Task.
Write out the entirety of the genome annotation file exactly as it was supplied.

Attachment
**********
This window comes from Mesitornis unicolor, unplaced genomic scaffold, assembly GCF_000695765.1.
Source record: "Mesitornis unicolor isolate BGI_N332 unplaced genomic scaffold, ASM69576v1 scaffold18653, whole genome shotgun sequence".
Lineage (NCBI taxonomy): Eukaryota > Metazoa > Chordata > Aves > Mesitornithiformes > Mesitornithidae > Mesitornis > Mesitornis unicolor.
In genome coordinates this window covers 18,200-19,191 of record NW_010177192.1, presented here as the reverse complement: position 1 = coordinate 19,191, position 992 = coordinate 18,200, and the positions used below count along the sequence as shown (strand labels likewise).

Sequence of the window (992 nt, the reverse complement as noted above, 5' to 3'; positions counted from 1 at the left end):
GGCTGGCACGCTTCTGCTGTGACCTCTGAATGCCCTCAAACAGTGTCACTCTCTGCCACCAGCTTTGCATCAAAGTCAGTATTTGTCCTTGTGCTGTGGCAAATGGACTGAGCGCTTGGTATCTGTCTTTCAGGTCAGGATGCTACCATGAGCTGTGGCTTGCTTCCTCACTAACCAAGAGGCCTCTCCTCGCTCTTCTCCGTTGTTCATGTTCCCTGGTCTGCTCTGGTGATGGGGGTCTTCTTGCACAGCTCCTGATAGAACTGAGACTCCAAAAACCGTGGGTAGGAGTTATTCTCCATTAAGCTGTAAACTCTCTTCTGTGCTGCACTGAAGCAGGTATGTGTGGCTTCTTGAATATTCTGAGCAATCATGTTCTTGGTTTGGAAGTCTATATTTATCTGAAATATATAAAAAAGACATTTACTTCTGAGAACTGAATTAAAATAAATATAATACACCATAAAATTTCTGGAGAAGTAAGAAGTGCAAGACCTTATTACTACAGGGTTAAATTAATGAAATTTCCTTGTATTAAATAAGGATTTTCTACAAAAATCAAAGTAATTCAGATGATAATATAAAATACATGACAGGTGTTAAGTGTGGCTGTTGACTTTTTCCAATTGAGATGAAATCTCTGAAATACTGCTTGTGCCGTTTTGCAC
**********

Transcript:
This window comes from Mesitornis unicolor, unplaced genomic scaffold, assembly GCF_000695765.1.
Source record: "Mesitornis unicolor isolate BGI_N332 unplaced genomic scaffold, ASM69576v1 scaffold18653, whole genome shotgun sequence".
Lineage (NCBI taxonomy): Eukaryota > Metazoa > Chordata > Aves > Mesitornithiformes > Mesitornithidae > Mesitornis > Mesitornis unicolor.
In genome coordinates this window covers 18,200-19,191 of record NW_010177192.1, presented here as the reverse complement: position 1 = coordinate 19,191, position 992 = coordinate 18,200, and the positions used below count along the sequence as shown (strand labels likewise).

Sequence of the window (992 nt, the reverse complement as noted above, 5' to 3'; positions counted from 1 at the left end):
GGCTGGCACGCTTCTGCTGTGACCTCTGAATGCCCTCAAACAGTGTCACTCTCTGCCACCAGCTTTGCATCAAAGTCAGTATTTGTCCTTGTGCTGTGGCAAATGGACTGAGCGCTTGGTATCTGTCTTTCAGGTCAGGATGCTACCATGAGCTGTGGCTTGCTTCCTCACTAACCAAGAGGCCTCTCCTCGCTCTTCTCCGTTGTTCATGTTCCCTGGTCTGCTCTGGTGATGGGGGTCTTCTTGCACAGCTCCTGATAGAACTGAGACTCCAAAAACCGTGGGTAGGAGTTATTCTCCATTAAGCTGTAAACTCTCTTCTGTGCTGCACTGAAGCAGGTATGTGTGGCTTCTTGAATATTCTGAGCAATCATGTTCTTGGTTTGGAAGTCTATATTTATCTGAAATATATAAAAAAGACATTTACTTCTGAGAACTGAATTAAAATAAATATAATACACCATAAAATTTCTGGAGAAGTAAGAAGTGCAAGACCTTATTACTACAGGGTTAAATTAATGAAATTTCCTTGTATTAAATAAGGATTTTCTACAAAAATCAAAGTAATTCAGATGATAATATAAAATACATGACAGGTGTTAAGTGTGGCTGTTGACTTTTTCCAATTGAGATGAAATCTCTGAAATACTGCTTGTGCCGTTTTGCAC